Why do you need to plan for your retirement?
When you retire, do you know whether or not you will be in a position to live the lifestyle you may have dreamed of?
While the amount of people delaying retirement has reached post-recession lows in the United States, 53 per cent of workers aged over 60 are putting off plans due to financial insecurity. According to the CareerBulder survey, 12 per cent feel that they will never be able to retire.
We're seeing similar trends in Australia, as a recent Australian National University (ANU) poll found that many of us are uneasy about what our post-work futures could hold. Professor Matthew Gray from the ANU explains.
"While about half of Australians are confident or very confident that they'll have a comfortable retirement and financial living standards, about 40 per cent are not confident or concerned that they will not be able to have a comfortable living standard in retirement," he said.
It's a concerning scenario, as we dream of a life rich in experience and comfort in our golden years, but the perceived reality involves continued employment for many. CareerBuilder found that 81 per cent of people reaching retirement age feel that they will need to work part-time with 19 per cent planning to continue their full-time employment. But not all seniors feel that the only way they will be able to prosper in their seniority is to continue working – many simply don't won't to stop.
Even though 78 per cent of workers feel that delaying their departure from work is necessary due to their household financial situation, a third simply enjoy their work and a quarter fear that ending their career may be boring. However, when we look at the plans of those who don't intend on working in later life – relaxation, time spent with family and friends, traveling, or even embarking on a passion project – it reminds us why this stage is supposed to be the best.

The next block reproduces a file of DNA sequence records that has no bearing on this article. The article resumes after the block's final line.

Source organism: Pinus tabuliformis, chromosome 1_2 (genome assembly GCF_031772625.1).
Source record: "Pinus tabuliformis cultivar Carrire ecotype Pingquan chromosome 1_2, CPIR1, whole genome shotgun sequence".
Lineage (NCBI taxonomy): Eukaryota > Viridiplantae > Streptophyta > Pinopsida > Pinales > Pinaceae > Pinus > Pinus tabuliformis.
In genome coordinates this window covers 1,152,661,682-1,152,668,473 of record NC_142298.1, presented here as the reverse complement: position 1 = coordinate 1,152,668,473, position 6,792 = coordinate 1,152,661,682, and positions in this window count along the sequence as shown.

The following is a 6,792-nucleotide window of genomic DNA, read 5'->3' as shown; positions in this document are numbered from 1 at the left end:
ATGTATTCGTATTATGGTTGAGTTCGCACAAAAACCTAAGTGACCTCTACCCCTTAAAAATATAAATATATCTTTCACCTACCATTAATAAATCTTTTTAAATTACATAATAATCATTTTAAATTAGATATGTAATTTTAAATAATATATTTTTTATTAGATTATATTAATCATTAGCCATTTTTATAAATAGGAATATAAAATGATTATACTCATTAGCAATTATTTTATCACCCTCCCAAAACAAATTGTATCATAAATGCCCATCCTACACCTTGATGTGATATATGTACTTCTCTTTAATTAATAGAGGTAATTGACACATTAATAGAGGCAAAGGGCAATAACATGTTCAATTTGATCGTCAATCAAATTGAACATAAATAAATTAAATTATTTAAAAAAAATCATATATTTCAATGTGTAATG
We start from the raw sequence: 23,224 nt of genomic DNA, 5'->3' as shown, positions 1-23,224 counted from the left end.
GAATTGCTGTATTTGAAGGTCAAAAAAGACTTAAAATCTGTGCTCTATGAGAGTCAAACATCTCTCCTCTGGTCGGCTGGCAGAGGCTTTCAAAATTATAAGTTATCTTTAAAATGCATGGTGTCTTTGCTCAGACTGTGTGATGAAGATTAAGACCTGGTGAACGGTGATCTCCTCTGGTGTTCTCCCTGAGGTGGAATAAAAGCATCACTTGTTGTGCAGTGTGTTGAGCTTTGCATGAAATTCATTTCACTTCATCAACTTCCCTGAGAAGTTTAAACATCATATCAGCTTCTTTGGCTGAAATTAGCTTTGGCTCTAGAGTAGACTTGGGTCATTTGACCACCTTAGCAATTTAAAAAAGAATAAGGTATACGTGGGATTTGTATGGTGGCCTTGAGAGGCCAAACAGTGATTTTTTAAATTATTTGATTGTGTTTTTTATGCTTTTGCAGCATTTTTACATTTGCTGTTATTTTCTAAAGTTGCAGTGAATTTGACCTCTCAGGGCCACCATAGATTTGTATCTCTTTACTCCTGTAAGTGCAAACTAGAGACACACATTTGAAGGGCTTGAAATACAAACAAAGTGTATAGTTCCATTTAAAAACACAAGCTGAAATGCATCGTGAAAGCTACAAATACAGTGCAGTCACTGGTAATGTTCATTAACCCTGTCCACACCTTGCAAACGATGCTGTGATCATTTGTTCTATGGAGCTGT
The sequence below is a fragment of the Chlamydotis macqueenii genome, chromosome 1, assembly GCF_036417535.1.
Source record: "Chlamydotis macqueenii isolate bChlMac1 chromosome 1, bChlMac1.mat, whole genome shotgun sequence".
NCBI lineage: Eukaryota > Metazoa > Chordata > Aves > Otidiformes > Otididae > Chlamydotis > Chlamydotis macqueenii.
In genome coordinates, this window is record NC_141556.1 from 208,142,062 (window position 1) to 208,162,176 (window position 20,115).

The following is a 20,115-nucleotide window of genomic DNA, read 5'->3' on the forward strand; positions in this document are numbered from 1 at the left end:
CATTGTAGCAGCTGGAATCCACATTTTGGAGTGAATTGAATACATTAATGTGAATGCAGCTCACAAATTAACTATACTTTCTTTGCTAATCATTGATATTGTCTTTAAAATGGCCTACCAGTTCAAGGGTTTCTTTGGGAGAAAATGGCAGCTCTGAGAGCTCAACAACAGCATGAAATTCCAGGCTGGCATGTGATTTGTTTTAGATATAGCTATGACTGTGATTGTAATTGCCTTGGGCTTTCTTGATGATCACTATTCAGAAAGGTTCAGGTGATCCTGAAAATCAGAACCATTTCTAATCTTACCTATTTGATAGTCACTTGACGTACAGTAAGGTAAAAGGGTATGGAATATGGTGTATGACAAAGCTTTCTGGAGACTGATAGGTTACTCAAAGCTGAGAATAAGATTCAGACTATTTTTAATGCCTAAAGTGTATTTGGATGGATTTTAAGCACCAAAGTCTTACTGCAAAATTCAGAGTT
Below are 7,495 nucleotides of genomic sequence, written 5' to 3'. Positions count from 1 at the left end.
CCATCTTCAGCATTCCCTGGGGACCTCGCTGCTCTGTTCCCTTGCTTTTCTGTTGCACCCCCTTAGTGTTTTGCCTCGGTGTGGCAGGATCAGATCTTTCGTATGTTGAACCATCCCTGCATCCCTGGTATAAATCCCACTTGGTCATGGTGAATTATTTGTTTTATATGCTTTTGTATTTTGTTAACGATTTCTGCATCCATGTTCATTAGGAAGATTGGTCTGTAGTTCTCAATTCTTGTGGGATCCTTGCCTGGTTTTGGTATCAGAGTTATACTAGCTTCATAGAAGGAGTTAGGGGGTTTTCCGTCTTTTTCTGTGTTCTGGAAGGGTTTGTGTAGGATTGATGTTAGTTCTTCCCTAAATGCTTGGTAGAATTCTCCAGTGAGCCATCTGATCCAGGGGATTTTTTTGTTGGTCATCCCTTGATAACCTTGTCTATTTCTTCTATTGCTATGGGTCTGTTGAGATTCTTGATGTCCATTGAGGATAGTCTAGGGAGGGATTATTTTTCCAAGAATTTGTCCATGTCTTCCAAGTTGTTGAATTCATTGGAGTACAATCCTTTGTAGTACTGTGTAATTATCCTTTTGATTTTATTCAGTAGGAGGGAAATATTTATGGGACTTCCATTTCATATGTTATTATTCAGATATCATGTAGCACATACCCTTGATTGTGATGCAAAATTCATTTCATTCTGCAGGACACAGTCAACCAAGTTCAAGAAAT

Financial planning is key to a quintessential retirement
The 25th annual Retirement Confidence Survey (RCS) from the Employee Benefit Research Institute (EBRI) similarly found that the dark outlook many have been perceiving since the recession is brightening up. But Senior Research Associate at EBRI Craig Copeland suggests that this new normal of working is not necessarily a sound plan.
"Workers still expect to work longer to make up for any savings short falls," he said. "However, many retirees continue to report that they retired before they expected to due to an illness or disability, needing to care for others or because of a change at their job. Consequently, relying on working longer is not a solid strategy for retirement preparedness."
"Relying on working longer is not a solid strategy for retirement preparedness."
Ultimately, relying on work as a contingency does not help seniors feel secure, suggested EBRI's Research Director Jack VanDerhei, as the rising self-assurance from retirees was found to be closely related to whether or not they or their spouse have a plan for their post-working life.
"Those without a retirement plan seem to understand they are likely to have difficulties accumulating adequate financial resources for retirement: 44 per cent of workers without a retirement plan are not at all confident about having enough money for a comfortable retirement, compared with only 14 percent of those who have a plan," he said.
It's a clear reminder that with proper financial planning, the aspirational future is certainly achievable – as long as you ensure you will have what you need.
David Bowie famously sang how the "nights are warm and the days are young" during the Golden Years. However, he also offered a piece of forewarning in the 1976 hit about how important it is to be proactive about your future financial situation, no matter how old you are now: "[You might be] doing all right, but you gotta get smart."
By working with Eclipse Financial Services, we can help you get smart about your superannuation and retirement planning so that you'll be confident you can live out your life in comfort and style.]